My brethren, let us not be cast down under these and many other abuses we at present la|bour under: for the darkest is before the break of day: My brethren, let us remember what a dark day it was with our African bre|thren six years ago, in the French West-Indies. Nothing but the snap of the whip was heard from morning to evening; hanging, broken on the wheel, burning, and all manner of tor|tures inflicted on those unhappy people, for nothing else but to gratify their masters pride, wantonness and cruelty: but blessed be God, Page  12 the scene is changed; they now confess that God hath no respect of persons, and therefore receive them as their friends, and treat them as brothers. Thus doth Ethiopia begin to stretch forth her hand, from a sink of slavery to freedom and equality.

Although you are deprived of the means of education; yet you are not deprived of the means of meditation; by which I mean think|ing, hearing and weighing matters, men and things in your own mind, and making that judg|ment of them as you think reasonable to satisfy your minds and give an answer to those who may ask you a question. This nature hath furnished you with, without letter learning; and some have made great progress therein, some of those I have heard repeat psalms and hymns, and a great part of a sermon, only by hearing it read or preached and why not in other things in nature: how many of this class of our bre|thren that follow the seas; can foretell a storm some days before it comes; whether it will be a heavy or light, a long or short one; foretell a hurricane whether it will be destructive or mo|derate; without any other means than observa|tion and consideration.

So in the observation of the heavenly bodies, this same class without a tellescope or other ap|paratus have through a smoak'd glass observed the eclipse of the sun: One being ask'd what Page  13 he saw through his smoaked glass? said, Saw, saw, de clipsey, or de clipseys;—and what do you think of it?—stop, dee be two;—right, and what do they look like?—Look like, why if I tell you, they look like, two ships sail|ing one bigger than other; so they sail by one another, and make no noise. As simple as the answers are they have a meaning, and shew, that God can out of the mouth of babes and Africans shew forth his glory; let us then love and adore him as the God who defends us and supports us and will support us under our pres|sures, let them be ever so heavy and pressing. Let us by the blessing of God, in whatsoever state we are, or may be in, to be content; for clouds and darkness are about him; but justice and truth is his habitation; who hath said, Vengeance is mine and I will repay it, there|fore let us kiss the rod and be still, and see the works of the Lord.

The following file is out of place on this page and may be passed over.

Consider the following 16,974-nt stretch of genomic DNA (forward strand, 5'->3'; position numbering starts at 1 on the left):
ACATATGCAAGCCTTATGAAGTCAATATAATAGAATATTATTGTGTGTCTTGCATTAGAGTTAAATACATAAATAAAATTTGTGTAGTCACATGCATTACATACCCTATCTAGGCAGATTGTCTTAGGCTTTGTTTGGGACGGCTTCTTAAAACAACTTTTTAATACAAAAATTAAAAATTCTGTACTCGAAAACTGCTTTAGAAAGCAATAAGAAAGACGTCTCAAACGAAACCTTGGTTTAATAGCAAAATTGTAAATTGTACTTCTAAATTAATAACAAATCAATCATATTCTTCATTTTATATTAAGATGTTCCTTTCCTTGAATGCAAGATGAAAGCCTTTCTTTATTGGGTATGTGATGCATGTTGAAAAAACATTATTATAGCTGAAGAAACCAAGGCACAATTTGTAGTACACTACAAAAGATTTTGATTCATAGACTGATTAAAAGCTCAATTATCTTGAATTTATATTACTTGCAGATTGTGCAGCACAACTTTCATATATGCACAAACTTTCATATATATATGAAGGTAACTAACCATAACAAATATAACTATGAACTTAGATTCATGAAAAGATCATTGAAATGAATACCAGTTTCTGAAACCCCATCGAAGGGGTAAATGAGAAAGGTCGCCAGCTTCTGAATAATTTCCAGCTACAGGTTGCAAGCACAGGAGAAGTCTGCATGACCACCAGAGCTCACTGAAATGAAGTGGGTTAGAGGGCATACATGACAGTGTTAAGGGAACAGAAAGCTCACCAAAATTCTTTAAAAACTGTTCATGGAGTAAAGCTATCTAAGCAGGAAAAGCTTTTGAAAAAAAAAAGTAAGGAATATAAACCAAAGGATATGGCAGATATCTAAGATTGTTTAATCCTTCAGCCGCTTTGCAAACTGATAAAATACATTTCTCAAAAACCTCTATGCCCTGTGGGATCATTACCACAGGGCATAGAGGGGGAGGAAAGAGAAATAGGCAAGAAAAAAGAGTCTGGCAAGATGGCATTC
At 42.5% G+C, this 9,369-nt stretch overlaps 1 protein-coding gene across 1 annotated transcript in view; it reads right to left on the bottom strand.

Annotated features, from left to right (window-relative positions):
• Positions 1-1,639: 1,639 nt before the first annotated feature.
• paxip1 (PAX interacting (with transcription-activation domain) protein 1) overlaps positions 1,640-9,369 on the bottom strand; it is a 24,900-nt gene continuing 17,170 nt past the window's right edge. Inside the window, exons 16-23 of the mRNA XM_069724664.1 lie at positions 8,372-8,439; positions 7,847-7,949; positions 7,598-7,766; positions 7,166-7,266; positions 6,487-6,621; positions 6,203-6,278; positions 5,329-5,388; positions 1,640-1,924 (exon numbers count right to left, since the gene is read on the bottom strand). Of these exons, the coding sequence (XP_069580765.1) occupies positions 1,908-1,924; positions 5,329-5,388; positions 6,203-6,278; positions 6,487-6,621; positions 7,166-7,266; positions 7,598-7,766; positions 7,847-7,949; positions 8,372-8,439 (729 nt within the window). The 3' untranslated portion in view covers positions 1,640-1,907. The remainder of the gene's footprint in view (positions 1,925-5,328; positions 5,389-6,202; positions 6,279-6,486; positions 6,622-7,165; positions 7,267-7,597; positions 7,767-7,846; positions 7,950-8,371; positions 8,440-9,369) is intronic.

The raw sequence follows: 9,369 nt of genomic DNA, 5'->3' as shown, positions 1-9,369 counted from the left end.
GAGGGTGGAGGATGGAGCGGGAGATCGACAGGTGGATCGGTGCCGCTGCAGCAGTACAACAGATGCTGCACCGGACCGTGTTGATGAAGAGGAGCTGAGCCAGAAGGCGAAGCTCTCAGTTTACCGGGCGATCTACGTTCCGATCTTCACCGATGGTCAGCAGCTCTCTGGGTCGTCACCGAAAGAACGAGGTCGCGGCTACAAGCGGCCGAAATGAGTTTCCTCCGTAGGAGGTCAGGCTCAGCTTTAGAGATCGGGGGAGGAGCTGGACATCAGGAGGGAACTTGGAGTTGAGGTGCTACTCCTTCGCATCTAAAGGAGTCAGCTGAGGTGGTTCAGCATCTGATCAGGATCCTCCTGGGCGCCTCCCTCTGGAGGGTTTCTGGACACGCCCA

Another thing I would warn you against, is the slavish fear of man, which bringest a snare, faith Solomon. This passion of fear, like pride and envy, hath slain its thousands.—What but this makes so many perjure them|selves; for fear of offending them at home they are a little depending on, for some trifles: A man that is under a panic of fear, is affraid to be alone; you cannot hear of a robbery or house broke open or set on fire, but he hath an Page  14 accomplice with him, who must share the spoil with him, whereas if he was truly bold, and void of fear, he would keep the whole plunder to himself: so when either of them is detected and not the other, he may be call'd to oath to keep it secret, but through fear, (and that passion is so strong) he will not confess, till the fatal cord is put on his neck; then death will deliver him from the fear of man, and he will confess the truth when it will not be of any good to himself or the community: nor is this passion of fear only to be found in this class of men, but among the great.

What was the reason that our African kings and princes have plunged themselves and their peaceable kingdoms into bloody wars, to the destoying of towns and kingdoms, but the fear of the report of a great gun or the glittering of arms and swords, which struck these kings near the seaports with such a panic of fear, as not only to destroy the peace and happiness of their in|land brethren, but plung'd millions of their fel|low countrymen into slavery and cruel bon|dage.

So in other countries: see Felix trembling on his throne. How many Emperors and kings have left their kingdoms and best friends, at the sight of a handful of men in arms: how many have we seen that have left their estates and their friends and ran over to the stronger side as they Page  15 thought: all through the fear of men; who is but a worm, and hath no more power to hurt his fellow worm, without the permission of God, than a real worm.